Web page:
Cuban hardliners in Congress demanded to know how Jay-Z and Beyonce got permission to go to Havana. Seriously, do we care?
If Cuba’s communist regime can’t be destroyed by a singer with a frenetic stage presence and an association with the term “Bootylicious” and a rapper who once shot his older brother and did an album called “American Gangster,” then it’s probably impervious to change from the exceptional American entertainer, let alone the average American.
Heaven knows, we’ve tried everything else for the last 53 years, perhaps even exceeding Albert Einstein’s definition of insanity, of doing the same thing over and over and expecting different results.
Beyonce Knowles and her husband, rapper/businessman/clothing designer Jay-Z, have just returned from five days in Cuba playing tourist on what was clearly a vacation. And that’s illegal for everyday Americans not of Cuban descent.
The more heated members of the Cuban-American delegation in Congress wanted the Knowles-Carters (Z’s real name is Shawn Carter) met at the airport and frog-marched off to custody for violating U.S. laws on trade and travel to Cuba — those are the aforementioned laws with a half-century of proven failure — laws apparently drawn up by Franz Kafka and George Orwell after a heavy night of drinking Cuba Libres.
Traveling to Cuba is forbidden for most Americans. Thanks to the Cuban-American lobby, it’s the only country that is. The thinking is that the presence of American celebrities confers legitimacy on the regime and provides it much-needed cash to oppress its people, even though this is rather undermined by the fact that Canadians, Europeans and Latin Americans come and go freely.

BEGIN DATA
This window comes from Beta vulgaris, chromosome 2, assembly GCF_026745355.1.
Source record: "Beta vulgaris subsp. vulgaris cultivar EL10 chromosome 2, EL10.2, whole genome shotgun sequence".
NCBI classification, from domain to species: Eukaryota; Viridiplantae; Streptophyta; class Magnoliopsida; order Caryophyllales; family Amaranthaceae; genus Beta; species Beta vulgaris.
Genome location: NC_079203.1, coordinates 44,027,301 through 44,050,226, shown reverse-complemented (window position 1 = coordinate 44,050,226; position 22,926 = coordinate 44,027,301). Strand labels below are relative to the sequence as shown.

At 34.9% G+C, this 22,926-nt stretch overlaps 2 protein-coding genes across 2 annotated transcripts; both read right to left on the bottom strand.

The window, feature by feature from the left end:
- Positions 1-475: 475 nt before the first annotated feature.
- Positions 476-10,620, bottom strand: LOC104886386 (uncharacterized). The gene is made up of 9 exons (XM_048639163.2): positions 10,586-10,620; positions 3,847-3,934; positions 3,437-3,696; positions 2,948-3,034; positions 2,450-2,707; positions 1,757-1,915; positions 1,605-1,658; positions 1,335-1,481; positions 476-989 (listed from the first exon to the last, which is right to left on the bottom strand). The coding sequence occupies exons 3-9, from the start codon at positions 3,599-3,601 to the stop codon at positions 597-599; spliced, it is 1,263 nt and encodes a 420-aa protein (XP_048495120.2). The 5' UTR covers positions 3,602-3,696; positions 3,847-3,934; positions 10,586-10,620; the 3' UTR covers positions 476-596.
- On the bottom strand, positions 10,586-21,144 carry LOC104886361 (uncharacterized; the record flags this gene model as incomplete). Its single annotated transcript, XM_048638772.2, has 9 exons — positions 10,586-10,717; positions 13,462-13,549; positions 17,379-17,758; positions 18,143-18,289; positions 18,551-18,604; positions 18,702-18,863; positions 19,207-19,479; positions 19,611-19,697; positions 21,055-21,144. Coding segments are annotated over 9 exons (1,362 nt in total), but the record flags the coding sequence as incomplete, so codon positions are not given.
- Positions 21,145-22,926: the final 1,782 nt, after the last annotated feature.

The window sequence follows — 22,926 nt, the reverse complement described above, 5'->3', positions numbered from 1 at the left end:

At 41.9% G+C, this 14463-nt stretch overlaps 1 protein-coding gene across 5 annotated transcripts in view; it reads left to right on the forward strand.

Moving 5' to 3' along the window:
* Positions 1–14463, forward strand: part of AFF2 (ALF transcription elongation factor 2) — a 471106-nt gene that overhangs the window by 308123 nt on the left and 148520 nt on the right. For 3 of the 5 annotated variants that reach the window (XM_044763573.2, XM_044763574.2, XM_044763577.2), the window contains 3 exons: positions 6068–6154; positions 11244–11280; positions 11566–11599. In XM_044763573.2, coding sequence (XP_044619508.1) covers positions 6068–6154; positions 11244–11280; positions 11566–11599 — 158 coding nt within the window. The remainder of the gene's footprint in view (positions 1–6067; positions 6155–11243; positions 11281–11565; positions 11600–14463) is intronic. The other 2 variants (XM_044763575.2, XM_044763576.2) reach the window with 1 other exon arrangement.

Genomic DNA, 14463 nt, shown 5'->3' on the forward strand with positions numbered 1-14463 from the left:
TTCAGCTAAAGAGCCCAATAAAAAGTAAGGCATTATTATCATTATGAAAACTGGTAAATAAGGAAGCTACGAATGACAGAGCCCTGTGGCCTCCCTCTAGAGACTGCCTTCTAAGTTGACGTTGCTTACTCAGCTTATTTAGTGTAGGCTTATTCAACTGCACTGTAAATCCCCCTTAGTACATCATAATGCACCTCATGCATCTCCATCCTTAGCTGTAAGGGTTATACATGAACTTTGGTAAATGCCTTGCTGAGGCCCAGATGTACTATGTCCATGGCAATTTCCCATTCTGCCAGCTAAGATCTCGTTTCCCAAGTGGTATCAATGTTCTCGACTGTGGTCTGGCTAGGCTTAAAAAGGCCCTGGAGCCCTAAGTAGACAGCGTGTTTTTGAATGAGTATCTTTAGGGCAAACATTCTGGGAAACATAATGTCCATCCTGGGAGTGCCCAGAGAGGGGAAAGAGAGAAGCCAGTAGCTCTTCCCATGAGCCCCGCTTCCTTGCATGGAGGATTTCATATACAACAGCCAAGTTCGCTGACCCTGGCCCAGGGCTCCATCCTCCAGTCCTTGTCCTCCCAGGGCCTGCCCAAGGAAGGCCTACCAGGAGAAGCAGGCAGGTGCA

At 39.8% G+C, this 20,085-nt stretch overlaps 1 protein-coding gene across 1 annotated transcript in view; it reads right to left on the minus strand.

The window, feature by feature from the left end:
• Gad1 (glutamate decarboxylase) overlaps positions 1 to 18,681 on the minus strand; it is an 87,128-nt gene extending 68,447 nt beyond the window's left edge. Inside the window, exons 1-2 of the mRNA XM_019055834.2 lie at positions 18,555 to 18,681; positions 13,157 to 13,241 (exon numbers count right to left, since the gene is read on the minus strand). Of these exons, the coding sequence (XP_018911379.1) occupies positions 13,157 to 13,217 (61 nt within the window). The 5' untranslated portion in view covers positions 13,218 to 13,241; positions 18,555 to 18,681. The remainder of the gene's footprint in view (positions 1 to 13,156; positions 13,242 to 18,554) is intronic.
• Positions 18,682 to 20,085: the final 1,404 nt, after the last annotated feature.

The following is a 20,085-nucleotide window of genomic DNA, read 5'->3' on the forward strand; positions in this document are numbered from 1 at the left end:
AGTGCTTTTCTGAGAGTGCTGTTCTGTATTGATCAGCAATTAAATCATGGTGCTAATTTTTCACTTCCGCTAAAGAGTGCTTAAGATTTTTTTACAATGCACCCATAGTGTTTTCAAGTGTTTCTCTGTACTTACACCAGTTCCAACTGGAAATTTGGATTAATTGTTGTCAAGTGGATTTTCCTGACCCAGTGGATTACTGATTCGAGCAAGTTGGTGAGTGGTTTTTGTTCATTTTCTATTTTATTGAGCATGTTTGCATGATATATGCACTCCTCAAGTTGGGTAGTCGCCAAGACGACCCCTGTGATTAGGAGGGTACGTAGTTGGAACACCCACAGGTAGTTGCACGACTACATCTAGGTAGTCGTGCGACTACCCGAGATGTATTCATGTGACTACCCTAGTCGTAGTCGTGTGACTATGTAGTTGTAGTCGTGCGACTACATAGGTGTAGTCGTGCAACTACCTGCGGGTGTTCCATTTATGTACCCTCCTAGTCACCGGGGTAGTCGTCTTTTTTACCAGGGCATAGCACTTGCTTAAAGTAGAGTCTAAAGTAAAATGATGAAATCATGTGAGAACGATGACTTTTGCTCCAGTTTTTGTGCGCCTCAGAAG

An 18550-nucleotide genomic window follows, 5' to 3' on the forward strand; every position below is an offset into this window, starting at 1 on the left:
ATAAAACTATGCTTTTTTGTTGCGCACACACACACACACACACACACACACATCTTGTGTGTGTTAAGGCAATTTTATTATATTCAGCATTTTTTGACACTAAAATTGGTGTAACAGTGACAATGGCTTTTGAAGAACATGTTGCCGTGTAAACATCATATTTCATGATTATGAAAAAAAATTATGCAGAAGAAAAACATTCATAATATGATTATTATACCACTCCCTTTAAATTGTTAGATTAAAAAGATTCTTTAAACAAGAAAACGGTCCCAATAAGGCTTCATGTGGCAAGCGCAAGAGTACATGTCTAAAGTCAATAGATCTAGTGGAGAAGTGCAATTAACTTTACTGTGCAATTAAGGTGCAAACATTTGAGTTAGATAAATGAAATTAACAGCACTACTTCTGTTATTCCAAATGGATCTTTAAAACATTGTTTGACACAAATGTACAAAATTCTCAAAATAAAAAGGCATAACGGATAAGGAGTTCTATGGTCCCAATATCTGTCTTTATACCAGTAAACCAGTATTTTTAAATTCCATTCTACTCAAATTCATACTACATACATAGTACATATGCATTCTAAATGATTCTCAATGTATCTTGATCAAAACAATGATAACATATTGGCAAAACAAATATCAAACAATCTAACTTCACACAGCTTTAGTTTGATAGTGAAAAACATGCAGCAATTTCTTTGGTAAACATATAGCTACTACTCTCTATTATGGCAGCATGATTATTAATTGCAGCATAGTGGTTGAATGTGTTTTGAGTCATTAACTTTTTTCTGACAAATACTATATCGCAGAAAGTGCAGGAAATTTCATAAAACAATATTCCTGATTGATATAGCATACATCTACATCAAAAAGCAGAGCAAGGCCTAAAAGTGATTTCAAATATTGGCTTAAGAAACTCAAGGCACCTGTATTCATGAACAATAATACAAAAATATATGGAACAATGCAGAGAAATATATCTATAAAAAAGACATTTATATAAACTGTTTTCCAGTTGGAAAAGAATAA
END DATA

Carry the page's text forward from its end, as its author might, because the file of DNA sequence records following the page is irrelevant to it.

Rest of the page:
Dennis Rodman went to North Korea, a country infinitely crazier and more dangerous than Cuba, and everybody, including the U.S. government, treated it as a great lark, even though his host, Kim Jong Un, might be certifiably nuts.
Americans need a license to travel to Cuba. They’re easier to obtain — “easy” being a relative term — for journalists, academics and performers whose schedules leave them no leisure time to overthrow the government.
The most common form of permission, as described by one Washington publication reporting on the Knowles-Z controversy, is “a people-to-people license which allows travel to Cuba as long as the trip is structured and filled with meaningful full-time educational activities with Cubans.” Or, as it might be described, “Dick and Jane Go to Cuba.”
Some travelers skip the process altogether and go through a third country, confident that Cuban border officials will leave their passports unstamped, although Treasury, if it thinks the offense egregious enough to be worth pursuing, can impose large fines.
Cuban hard-liners in Congress demanded to know how Jay-Z and Beyonce got permission to go to Havana, although the fact that Beyonce sang the ballad “At Last” for the first couple’s first dance at the 2009 inauguration might have told them something. And they are two of President Barack Obama’s biggest supporters and donors in the entertainment industry.
In another time-honored dance, inquiries to the White House about the couple’s extracurricular trip to Cuba were referred to spokesman Jay Carney, who referred them to Treasury, which referred them to the Office of Foreign Assets Control, which said it would get back to them.
With risky countries, the State Department role should be to caution Americans against traveling there, explain that there is little the department can do for them if they get in trouble and otherwise wish them a safe trip.
Conservative Arizona GOP Sen. Jeff Flake tweeted, “So Beyonce and Jay-Z are in Cuba? Fine by me. Every American should have the right to travel there.”
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